President Kagame's party is expected to win a comfortable victory
Rwandans have been voting in the second parliamentary elections since the genocide of 1994.
A BBC correspondent in the capital, Kigali, reported a lively atmosphere at the polling stations.
President Paul Kagame's Rwandan Patriotic Front (RPF) is expected to win a large majority in the poll.
Two other parties standing in the election have supported Mr Kagame, while most opposition groups are in exile and are not contesting the poll.
The BBC's Geoffrey Mutagoma in Kigali said queues of voters were getting longer as the day progressed, and that songs were being played on national radio encouraging people to vote wisely.
Voters were excited and said their voting rights had been respected, he reported.
As he cast his vote, President Kagame said the election would help entrench stability in the country.
"There is no doubt that RPF is confident of a win," he said.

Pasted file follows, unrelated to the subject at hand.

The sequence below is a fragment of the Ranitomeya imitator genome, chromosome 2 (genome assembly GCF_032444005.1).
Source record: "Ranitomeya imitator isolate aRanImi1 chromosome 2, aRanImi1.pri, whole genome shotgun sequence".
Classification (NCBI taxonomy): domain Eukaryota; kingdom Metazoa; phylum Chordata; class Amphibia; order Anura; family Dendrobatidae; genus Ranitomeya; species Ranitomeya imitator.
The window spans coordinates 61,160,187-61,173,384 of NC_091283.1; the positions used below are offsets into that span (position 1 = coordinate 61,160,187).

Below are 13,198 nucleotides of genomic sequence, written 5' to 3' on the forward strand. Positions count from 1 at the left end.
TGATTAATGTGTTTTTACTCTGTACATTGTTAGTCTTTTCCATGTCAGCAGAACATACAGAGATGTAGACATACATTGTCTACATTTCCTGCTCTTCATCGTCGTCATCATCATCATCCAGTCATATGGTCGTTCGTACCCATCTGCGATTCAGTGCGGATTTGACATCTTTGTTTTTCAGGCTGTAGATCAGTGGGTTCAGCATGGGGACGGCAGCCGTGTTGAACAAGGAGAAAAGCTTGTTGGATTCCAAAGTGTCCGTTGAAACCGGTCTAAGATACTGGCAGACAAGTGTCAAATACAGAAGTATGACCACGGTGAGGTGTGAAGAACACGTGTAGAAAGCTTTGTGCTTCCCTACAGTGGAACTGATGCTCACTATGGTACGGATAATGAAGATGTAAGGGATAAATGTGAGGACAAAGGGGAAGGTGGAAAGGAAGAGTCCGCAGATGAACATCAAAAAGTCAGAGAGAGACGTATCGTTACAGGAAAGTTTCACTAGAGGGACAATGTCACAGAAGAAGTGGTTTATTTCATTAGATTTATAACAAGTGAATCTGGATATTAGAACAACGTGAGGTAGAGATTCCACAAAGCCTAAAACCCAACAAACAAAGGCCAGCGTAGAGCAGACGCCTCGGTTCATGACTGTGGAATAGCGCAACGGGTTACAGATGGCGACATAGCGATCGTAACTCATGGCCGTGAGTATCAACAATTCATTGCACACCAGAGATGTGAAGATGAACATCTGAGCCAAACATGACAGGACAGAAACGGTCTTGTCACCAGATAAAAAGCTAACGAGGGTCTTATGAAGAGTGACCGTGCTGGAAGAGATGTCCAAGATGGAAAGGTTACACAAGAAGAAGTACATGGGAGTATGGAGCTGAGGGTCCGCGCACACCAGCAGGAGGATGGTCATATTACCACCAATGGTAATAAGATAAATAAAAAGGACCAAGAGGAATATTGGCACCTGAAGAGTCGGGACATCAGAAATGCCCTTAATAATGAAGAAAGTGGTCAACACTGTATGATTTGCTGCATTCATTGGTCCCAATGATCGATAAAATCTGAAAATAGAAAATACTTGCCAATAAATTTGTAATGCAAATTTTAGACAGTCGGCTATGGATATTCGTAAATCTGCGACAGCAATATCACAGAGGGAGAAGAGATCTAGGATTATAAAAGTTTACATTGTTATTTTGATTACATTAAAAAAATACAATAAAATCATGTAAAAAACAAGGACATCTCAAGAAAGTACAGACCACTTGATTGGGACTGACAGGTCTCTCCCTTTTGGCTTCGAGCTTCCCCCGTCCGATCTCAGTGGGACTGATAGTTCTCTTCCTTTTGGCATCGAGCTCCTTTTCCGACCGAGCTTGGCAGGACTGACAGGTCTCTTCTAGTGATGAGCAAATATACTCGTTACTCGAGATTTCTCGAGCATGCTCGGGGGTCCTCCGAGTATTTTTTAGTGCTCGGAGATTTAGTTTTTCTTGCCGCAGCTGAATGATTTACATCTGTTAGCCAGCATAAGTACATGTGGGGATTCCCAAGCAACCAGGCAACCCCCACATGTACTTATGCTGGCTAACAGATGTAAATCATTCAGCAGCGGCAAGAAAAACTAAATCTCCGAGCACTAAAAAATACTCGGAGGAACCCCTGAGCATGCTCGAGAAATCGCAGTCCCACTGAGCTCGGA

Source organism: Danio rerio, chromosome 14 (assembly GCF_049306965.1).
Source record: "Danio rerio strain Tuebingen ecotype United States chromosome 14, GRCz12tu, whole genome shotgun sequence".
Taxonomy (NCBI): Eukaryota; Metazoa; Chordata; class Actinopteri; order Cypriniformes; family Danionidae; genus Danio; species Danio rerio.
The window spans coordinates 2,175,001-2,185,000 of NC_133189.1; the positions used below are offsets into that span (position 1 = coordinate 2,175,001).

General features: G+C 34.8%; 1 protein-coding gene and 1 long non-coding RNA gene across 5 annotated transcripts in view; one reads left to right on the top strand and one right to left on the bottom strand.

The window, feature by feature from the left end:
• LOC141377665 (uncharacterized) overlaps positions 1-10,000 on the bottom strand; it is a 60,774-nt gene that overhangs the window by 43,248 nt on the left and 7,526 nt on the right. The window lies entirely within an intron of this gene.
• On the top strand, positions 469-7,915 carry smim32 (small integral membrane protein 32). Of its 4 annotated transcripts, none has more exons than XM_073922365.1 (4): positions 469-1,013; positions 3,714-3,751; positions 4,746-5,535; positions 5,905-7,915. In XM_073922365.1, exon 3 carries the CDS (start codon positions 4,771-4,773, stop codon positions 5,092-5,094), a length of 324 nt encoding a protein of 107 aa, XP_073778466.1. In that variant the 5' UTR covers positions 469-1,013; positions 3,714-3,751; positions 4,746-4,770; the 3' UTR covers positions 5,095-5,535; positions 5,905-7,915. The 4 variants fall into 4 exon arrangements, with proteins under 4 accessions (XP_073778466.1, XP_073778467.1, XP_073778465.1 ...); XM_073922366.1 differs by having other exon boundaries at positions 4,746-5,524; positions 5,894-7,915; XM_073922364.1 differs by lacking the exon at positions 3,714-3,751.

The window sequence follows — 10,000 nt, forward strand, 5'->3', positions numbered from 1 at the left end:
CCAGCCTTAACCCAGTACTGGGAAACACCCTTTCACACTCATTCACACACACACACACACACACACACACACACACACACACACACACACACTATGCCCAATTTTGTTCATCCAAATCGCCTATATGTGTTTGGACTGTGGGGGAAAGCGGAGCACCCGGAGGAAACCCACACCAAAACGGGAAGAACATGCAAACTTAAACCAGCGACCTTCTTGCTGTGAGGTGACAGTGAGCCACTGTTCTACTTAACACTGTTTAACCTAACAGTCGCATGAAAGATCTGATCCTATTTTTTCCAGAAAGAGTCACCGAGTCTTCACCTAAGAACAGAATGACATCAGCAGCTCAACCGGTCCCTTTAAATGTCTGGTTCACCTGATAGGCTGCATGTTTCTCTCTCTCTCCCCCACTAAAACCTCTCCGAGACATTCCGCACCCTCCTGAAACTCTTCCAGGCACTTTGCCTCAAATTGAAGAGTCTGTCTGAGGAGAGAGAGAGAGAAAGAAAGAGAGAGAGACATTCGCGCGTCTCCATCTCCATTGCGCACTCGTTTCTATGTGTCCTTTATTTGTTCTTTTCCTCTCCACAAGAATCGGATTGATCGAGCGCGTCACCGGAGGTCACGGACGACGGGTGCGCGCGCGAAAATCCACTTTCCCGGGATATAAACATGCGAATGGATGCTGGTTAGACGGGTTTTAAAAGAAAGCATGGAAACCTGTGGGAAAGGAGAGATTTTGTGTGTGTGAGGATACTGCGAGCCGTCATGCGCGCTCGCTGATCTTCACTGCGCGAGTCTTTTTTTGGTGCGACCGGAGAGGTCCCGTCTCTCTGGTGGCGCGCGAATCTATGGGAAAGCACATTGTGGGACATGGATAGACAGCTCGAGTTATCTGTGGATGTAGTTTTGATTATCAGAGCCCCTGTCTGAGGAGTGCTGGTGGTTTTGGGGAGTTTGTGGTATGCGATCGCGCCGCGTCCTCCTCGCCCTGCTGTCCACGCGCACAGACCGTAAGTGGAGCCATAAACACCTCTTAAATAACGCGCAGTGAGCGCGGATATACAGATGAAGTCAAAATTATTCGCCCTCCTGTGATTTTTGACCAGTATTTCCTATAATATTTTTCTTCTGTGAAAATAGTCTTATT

But the United Democratic Forces, a group of Brussels-based exiled opposition movements, has strongly criticised the poll.
"So long as one political party, the RPF, monopolises all the state machinery, decides which party or individual can contest elections, seals off all the country during the electoral process, elections will amount to a smokescreen," the group said in a statement last month.
In the previous elections, in 2002, the RPF won almost three-quarters of the vote.
More than 4.7 million people are eligible to vote in the poll.
On Monday, voters are electing 53 parliamentarians, with 27 remaining seats to be allocated through indirect elections on 16-18 September.
Some 800,000 minority Tutsis and moderate Hutus were slaughtered by Hutu militias in just 100 days during Rwanda's genocide in 1994.
Mr Kagame was instrumental in establishing the Tutsi-led RPF - the rebel force which took power and ended the genocide.